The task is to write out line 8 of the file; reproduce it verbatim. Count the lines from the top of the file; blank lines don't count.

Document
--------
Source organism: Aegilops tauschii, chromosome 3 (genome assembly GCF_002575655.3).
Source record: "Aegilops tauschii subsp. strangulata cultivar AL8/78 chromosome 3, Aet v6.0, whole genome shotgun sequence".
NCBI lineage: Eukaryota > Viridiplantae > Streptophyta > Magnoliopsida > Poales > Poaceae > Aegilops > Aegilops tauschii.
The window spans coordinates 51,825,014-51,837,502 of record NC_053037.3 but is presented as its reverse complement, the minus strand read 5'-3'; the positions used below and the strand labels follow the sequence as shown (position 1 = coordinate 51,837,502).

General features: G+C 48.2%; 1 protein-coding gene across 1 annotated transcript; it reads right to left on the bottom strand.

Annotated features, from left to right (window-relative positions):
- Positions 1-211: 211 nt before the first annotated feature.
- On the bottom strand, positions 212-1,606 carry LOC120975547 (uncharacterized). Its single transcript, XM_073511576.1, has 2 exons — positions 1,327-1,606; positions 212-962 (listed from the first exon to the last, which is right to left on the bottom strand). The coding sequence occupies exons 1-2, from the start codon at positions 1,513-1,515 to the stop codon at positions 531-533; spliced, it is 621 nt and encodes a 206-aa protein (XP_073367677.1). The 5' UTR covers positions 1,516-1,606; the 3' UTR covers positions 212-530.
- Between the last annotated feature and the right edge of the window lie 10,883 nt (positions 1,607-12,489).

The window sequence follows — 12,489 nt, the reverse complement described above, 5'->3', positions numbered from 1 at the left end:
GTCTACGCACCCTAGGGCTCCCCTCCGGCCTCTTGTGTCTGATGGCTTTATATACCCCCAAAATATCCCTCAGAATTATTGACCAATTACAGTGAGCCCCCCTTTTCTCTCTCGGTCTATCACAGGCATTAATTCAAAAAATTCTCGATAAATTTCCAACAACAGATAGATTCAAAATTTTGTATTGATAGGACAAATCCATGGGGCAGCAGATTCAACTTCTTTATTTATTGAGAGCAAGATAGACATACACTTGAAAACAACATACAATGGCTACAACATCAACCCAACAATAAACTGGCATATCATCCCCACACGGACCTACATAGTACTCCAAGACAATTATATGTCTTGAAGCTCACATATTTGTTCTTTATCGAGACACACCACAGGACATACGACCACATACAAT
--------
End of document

- On the bottom strand, positions 212-1,606 carry LOC120975547 (uncharacterized). Its single transcript, XM_073511576.1, has 2 exons — positions 1,327-1,606; positions 212-962 (listed from the first exon to the last, which is right to left on the bottom strand). The coding sequence occupies exons 1-2, from the start codon at positions 1,513-1,515 to the stop codon at positions 531-533; spliced, it is 621 nt and encodes a 206-aa protein (XP_073367677.1). The 5' UTR covers positions 1,516-1,606; the 3' UTR covers positions 212-530.